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Unpublished Paper
Can We Secure the Hallowed Halls of Academe?
ExpressO (2008)
  • Denis Binder
CAN WE SECURE THE HALLOWED HALLS OF ACADEME? Once upon a time life in the academy was casual. Higher education is a different paradigm today. As Columbine, Virginia Tech and other tragedies illustrate, we have to worry about campus security today. Even prior to Virginia Tech, campuses wrestled with liability, criminal activity, sexual harassment, and suicides. Now they have to confront seemingly random acts of mass violence, which have spread throughout society. By their very nature, universities are open centers of learning. The exchange of knowledge extends to the community through guest lectures, visiting scholars, symposia, artistic performances and concerts, internet access, sporting events, museums, libraries, graduate and career fairs. The normal means of providing campus security will often be ineffective against the mass murderer; badging, armed guards, electronic key locks, emergency call boxes, escorts, lighted parking lots, metal detectors, and video surveillance, may reduce criminal activity, but they cannot secure the campus against a random act of mass violence. Large campuses of 30,000-50,000 students, thousands of faculty and staff, and tens of thousands of doors and windows, cannot be run as a closed environ. Building upon the lessons from Virginia Tech, Columbine, and similar tragedies, and rapidly evolving preventative actions in the academic community, this presentation examines the often innovative measures colleges may engage in today to minimize the risks of campus tragedies, as well as the limits and concerns raised by these These initiatives include: Background Checks; Computer Searches; Psychological Screening; Hotlines; Emergency Response Plans; Campus Communications and Community Notification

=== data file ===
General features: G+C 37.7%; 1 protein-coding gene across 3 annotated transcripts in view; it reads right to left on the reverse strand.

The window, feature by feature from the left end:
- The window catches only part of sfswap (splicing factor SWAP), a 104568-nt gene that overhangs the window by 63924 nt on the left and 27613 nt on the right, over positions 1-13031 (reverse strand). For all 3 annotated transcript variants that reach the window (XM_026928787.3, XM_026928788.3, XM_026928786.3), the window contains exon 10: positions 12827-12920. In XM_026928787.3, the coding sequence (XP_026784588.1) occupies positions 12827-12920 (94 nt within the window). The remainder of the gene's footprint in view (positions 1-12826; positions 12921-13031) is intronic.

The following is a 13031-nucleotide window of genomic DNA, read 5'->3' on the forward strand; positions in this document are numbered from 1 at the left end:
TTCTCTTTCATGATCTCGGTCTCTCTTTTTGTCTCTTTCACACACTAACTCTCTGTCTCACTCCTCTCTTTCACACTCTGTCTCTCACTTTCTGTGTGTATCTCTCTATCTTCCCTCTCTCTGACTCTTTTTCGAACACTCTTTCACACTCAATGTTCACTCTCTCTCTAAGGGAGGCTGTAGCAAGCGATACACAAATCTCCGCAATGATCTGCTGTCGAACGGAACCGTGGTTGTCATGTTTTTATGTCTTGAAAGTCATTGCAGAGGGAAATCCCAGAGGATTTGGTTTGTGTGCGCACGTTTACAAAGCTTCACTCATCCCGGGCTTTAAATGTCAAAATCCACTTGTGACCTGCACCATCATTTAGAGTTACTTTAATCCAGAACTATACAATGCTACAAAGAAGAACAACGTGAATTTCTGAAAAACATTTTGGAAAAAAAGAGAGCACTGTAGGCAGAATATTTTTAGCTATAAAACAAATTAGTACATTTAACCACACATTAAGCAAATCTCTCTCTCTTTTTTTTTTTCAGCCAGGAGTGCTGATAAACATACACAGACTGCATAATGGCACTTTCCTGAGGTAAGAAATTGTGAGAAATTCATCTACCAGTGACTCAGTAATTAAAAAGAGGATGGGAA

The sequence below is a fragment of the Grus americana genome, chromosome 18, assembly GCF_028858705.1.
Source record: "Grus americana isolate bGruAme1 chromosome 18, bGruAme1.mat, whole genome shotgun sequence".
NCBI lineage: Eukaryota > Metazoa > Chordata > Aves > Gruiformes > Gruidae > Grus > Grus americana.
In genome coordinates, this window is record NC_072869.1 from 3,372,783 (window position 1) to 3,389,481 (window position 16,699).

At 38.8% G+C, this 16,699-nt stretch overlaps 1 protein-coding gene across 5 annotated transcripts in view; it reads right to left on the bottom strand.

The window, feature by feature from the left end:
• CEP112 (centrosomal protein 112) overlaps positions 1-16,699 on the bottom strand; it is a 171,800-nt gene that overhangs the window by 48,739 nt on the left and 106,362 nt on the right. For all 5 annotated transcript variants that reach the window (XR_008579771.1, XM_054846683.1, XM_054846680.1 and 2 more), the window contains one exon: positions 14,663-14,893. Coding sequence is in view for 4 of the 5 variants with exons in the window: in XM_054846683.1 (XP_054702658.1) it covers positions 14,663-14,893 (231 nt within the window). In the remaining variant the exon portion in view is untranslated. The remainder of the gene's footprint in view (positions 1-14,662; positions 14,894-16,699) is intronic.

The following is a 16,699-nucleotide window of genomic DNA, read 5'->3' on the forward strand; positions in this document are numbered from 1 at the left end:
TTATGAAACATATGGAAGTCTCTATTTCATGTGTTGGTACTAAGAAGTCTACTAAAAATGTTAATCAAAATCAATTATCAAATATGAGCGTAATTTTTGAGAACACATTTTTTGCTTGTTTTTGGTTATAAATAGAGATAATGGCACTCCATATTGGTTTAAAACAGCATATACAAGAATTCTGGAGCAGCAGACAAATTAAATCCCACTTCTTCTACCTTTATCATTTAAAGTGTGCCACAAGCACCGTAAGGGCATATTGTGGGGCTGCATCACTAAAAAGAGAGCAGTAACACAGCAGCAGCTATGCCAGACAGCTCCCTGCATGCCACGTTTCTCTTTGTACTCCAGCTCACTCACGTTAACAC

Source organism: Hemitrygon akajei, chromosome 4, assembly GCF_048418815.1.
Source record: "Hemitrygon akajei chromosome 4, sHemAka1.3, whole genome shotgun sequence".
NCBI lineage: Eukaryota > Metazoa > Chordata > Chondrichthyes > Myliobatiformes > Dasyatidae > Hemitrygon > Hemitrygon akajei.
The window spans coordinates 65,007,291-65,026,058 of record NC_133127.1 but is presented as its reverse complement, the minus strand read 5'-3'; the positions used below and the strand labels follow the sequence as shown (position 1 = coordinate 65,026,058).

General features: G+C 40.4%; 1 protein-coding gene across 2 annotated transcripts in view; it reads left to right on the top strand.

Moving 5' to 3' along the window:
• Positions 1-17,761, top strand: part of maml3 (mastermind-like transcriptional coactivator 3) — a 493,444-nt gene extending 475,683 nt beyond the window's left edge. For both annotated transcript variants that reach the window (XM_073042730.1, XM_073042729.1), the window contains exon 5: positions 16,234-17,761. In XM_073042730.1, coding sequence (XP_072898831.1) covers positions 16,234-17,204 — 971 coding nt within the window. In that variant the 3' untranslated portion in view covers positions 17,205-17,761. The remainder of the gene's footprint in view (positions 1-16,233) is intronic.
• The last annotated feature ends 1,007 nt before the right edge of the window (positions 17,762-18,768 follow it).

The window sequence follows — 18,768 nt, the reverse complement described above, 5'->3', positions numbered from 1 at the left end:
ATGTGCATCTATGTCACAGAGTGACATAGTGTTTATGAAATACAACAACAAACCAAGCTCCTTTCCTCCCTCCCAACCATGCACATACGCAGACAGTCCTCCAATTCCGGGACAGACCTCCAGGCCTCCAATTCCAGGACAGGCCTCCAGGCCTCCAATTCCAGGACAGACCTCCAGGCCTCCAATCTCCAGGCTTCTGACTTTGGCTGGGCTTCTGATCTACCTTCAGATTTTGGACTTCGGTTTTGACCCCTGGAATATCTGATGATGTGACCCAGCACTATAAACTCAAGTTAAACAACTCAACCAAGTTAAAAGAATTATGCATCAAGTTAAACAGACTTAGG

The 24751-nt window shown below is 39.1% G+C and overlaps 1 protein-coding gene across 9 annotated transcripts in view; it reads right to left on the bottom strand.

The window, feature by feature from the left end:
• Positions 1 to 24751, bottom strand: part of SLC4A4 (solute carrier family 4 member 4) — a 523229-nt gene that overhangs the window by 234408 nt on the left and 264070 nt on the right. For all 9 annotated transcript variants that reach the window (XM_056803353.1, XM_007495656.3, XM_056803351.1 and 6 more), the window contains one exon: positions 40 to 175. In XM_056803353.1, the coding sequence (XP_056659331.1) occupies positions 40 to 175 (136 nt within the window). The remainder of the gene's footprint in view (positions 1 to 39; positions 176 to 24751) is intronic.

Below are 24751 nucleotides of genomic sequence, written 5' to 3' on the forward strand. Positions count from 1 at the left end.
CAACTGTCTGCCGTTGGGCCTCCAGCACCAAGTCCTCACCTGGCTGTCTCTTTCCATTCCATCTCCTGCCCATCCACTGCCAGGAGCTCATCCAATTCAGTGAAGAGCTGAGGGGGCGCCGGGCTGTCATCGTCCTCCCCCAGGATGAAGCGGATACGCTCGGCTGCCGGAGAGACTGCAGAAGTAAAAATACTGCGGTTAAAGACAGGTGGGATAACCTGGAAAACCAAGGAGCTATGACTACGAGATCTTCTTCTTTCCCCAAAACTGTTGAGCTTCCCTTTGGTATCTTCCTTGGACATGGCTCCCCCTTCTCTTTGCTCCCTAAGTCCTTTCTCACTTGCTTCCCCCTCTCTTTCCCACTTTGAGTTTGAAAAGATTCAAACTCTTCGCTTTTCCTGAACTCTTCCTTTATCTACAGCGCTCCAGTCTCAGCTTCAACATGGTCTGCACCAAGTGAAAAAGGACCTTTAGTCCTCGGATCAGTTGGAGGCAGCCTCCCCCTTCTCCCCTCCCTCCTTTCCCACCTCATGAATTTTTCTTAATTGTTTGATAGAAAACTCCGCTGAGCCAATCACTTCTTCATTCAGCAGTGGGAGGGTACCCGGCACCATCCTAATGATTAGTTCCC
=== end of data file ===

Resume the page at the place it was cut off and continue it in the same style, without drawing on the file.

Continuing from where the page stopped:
• Campus Security,
  • Random Acts of Violence,
  • Mass Violence,
  • Colleges and Universities
Publication Date
Citation Information
Denis Binder. "Can We Secure the Hallowed Halls of Academe?" ExpressO (2008)
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